By Hanin Ghaddat – June 14, 2013 – NOWMEDIA –  It indicates a whole new Iranian approach in the region. Before Qusayr, Hezbollah had always tried to mask its military involvement in Syria. It had also tried everything to keep the Sunni-Shiite tension under the lid by either ignoring it, or claiming their irresponsibility for tensions or clashes. Something changed drastically after Qusayr.

Hezbollah decided to lose its resistance mask and jump fearlessly into the sectarian game. The main goal for Iran now is to maintain and strengthen its regional influence spreading through Syria to neighboring countries, mainly Lebanon and Iraq. It is indeed a battle of influence in order to gain credibility as the regional power. Hezbollah, being Iran’s army in the region, moved to this front.

Hezbollah is done with making excuses for its involvement in Syria, not because they’re not credible anymore. On the contrary, many Shiites believe Hezbollah’s religious and political excuses. Many genuinely believe in the ‘Armageddon’ narrative, and they think this is the battle for the appearance of Imam al Mahdi. Others are just afraid of the Salafists who are “coming to Lebanon to launch a war against the Shiites,” as Hezbollah has warned them.

But Hezbollah has bigger plans. They have reached other areas deeper in Syria, and the battles have started in Aleppo and the suburbs of Damascus. This level of engagement could not be justified by the old rhetoric of protecting the Al-Sayyeda Zeinab shrine in Damascus, or the Shiite villages along the borders.

The new battle now requires an aggressive and assertive approach – one that does not tolerate opposition or any hindrances. In fact, Iran has decided to take over Syria without hiding behind the Assad regime’s forces. Iran is openly fighting the battle in Syria and has actually fulfilled its promises, unlike the Syrian opposition and rebel “friends” who have only been inconsistent in their support.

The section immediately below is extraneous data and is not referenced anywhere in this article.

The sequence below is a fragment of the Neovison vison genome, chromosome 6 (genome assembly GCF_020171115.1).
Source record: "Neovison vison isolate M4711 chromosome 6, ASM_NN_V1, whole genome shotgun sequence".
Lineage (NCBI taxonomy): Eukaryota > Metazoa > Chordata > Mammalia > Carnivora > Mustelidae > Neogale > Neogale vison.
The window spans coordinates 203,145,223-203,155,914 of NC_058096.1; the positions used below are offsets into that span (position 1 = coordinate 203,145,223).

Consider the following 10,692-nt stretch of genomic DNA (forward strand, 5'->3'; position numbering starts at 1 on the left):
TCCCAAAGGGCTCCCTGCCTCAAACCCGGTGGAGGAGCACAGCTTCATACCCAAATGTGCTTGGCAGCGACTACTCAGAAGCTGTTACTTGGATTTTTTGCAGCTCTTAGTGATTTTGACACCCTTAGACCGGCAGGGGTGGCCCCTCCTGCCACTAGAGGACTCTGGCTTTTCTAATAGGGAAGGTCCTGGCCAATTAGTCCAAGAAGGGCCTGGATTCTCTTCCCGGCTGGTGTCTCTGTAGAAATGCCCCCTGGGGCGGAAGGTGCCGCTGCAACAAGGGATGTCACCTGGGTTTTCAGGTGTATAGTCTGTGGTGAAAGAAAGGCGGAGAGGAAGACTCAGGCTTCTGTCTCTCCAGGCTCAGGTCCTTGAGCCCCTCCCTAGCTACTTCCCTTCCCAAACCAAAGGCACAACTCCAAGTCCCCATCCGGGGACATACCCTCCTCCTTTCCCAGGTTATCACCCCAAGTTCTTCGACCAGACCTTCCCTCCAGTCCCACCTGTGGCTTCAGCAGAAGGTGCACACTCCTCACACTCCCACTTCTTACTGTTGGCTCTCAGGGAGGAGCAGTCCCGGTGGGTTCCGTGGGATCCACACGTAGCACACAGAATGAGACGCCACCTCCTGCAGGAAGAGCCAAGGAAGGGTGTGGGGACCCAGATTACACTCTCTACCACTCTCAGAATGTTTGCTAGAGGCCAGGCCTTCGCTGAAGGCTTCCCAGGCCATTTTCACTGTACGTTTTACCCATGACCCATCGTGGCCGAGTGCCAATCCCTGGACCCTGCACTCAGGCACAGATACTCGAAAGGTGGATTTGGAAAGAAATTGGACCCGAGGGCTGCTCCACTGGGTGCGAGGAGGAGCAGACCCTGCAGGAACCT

The result is the current shift of balance in favor of Assad – or more precisely, Iran. The West has been wasting time on a negotiated settlement that is not going to work after so much bloodshed. Geneva 2.0 has failed before it even started. Meanwhile, Iran has been sending money, arms, and fighters – and Russia has been playing everyone and delaying any peaceful initiative until the balance of power shifts on the ground. Today all eyes are cast on Aleppo which will probably be the site of a very decisive battle. Aleppo is a crossroads for Syria, and the outcome will draw the new map of influence in the region. Of course, Aleppo is not Qusayr, and Jabhat al-Nusra has made Aleppo its headquarters and center of influence. They won’t give it up without a fierce battle, yet Hezbollah is also determined to win.

It might take several brutal months and much more bloodshed. Even more, the violence and Sunni-Shiite tension will increase and spread in neighboring counties. Lebanon is already part of this. The Beqaa region has already been outside the Lebanese state’s authority. The Syrian regime bombs Lebanese villages and towns in the Beqaaanytime they please, while Hezbollah kills or kidnaps whoever they want and no one interferes or even condemns it.

Lebanon’s Beqaa and north has already been abandoned by the Lebanese state. The Beqaa has been handed over to Hezbollah while the north is just left to fight its own battles of poverty, refugees, and border security.

What we will probably see in a few months is a more powerful Hezbollah in Syria and Lebanon, and a more influential Iran in the region. This cannot be the United States’ preferred scenario. If the US thinks that by not intervening, Hezbollah and al-Nusra (their two worst terrorist groups) are going to fight each other until they’re both weakened – well, its time policy-makers think again. This scenario is not realistic because Iran will eventually win. And the price will be heavy on all of us, including the US.

Meanwhile, radical Islam will flourish in the region as most Sunnis in the Gulf countries will be charged with sectarian hatred. What we watched in Kuwait yesterday is probably just a small example of what’s ahead. A charged and Islamicized Gulf is also not what the US needs. An American military interference of some sort has become necessary; if not for moral and humanitarian reasons, then for mere political interests. The battle for Aleppo is about to start and Iran is more than ready. It is time to face reality.

Hanin Ghaddar is the managing editor of NOW. She tweets @haningdr